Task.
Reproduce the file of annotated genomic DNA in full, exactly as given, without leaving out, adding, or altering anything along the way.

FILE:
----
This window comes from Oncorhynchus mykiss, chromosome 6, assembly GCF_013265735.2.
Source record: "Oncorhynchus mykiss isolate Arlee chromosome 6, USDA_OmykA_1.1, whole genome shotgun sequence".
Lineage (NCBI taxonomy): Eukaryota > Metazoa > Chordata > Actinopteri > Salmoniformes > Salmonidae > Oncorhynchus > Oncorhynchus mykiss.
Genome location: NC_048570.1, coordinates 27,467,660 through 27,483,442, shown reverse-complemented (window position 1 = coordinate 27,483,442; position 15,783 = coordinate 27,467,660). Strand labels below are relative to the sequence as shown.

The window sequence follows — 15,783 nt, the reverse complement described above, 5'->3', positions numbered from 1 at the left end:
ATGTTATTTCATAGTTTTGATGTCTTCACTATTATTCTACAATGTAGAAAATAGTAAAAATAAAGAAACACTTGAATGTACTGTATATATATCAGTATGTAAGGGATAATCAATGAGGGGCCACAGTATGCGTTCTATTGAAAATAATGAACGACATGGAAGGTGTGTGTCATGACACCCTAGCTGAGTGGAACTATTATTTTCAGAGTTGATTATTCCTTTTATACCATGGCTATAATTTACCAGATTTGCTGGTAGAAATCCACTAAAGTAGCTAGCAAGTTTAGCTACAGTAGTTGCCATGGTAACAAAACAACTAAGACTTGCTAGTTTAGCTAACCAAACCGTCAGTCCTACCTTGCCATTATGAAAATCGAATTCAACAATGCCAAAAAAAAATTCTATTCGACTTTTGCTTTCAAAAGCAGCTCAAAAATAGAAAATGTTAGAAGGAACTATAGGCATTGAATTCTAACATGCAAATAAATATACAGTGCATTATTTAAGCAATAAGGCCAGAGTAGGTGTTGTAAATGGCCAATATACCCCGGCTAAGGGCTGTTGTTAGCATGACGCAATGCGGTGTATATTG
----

This window comes from Oncorhynchus mykiss, chromosome 6, assembly GCF_013265735.2.
Source record: "Oncorhynchus mykiss isolate Arlee chromosome 6, USDA_OmykA_1.1, whole genome shotgun sequence".
Lineage (NCBI taxonomy): Eukaryota > Metazoa > Chordata > Actinopteri > Salmoniformes > Salmonidae > Oncorhynchus > Oncorhynchus mykiss.
Genome location: NC_048570.1, coordinates 27,467,660 through 27,483,442, shown reverse-complemented (window position 1 = coordinate 27,483,442; position 15,783 = coordinate 27,467,660). Strand labels below are relative to the sequence as shown.

The window sequence follows — 15,783 nt, the reverse complement described above, 5'->3', positions numbered from 1 at the left end:
ATGTTATTTCATAGTTTTGATGTCTTCACTATTATTCTACAATGTAGAAAATAGTAAAAATAAAGAAACACTTGAATGTACTGTATATATATCAGTATGTAAGGGATAATCAATGAGGGGCCACAGTATGCGTTCTATTGAAAATAATGAACGACATGGAAGGTGTGTGTCATGACACCCTAGCTGAGTGGAACTATTATTTTCAGAGTTGATTATTCCTTTTATACCATGGCTATAATTTACCAGATTTGCTGGTAGAAATCCACTAAAGTAGCTAGCAAGTTTAGCTACAGTAGTTGCCATGGTAACAAAACAACTAAGACTTGCTAGTTTAGCTAACCAAACCGTCAGTCCTACCTTGCCATTATGAAAATCGAATTCAACAATGCCAAAAAAAAATTCTATTCGACTTTTGCTTTCAAAAGCAGCTCAAAAATAGAAAATGTTAGAAGGAACTATAGGCATTGAATTCTAACATGCAAATAAATATACAGTGCATTATTTAAGCAATAAGGCCAGAGTAGGTGTTGTAAATGGCCAATATACCCCGGCTAAGGGCTGTTGTTAGCATGACGCAATGCGGTGTATATTG